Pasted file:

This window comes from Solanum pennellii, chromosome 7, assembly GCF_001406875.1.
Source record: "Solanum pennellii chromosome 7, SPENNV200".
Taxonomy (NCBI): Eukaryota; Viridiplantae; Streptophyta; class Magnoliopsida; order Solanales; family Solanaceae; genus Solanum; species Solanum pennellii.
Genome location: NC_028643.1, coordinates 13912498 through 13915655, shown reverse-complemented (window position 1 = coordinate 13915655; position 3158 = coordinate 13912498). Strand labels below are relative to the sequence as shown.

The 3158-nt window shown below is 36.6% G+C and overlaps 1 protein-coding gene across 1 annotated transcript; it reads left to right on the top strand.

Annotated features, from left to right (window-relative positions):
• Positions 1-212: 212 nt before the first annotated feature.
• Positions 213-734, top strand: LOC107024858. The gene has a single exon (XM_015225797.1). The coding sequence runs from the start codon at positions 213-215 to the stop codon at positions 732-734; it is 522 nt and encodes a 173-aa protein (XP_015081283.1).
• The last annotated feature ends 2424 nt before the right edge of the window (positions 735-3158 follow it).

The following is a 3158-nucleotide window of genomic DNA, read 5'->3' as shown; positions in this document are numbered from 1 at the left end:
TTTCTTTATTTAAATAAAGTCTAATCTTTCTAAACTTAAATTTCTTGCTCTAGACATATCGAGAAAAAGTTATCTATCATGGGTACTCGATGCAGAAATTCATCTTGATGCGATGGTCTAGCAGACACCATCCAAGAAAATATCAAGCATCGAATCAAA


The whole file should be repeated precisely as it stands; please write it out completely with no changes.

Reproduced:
This window comes from Solanum pennellii, chromosome 7, assembly GCF_001406875.1.
Source record: "Solanum pennellii chromosome 7, SPENNV200".
Taxonomy (NCBI): Eukaryota; Viridiplantae; Streptophyta; class Magnoliopsida; order Solanales; family Solanaceae; genus Solanum; species Solanum pennellii.
Genome location: NC_028643.1, coordinates 13912498 through 13915655, shown reverse-complemented (window position 1 = coordinate 13915655; position 3158 = coordinate 13912498). Strand labels below are relative to the sequence as shown.

The 3158-nt window shown below is 36.6% G+C and overlaps 1 protein-coding gene across 1 annotated transcript; it reads left to right on the top strand.

Annotated features, from left to right (window-relative positions):
• Positions 1-212: 212 nt before the first annotated feature.
• Positions 213-734, top strand: LOC107024858. The gene has a single exon (XM_015225797.1). The coding sequence runs from the start codon at positions 213-215 to the stop codon at positions 732-734; it is 522 nt and encodes a 173-aa protein (XP_015081283.1).
• The last annotated feature ends 2424 nt before the right edge of the window (positions 735-3158 follow it).

The following is a 3158-nucleotide window of genomic DNA, read 5'->3' as shown; positions in this document are numbered from 1 at the left end:
TTTCTTTATTTAAATAAAGTCTAATCTTTCTAAACTTAAATTTCTTGCTCTAGACATATCGAGAAAAAGTTATCTATCATGGGTACTCGATGCAGAAATTCATCTTGATGCGATGGTCTAGCAGACACCATCCAAGAAAATATCAAGCATCGAATCAAA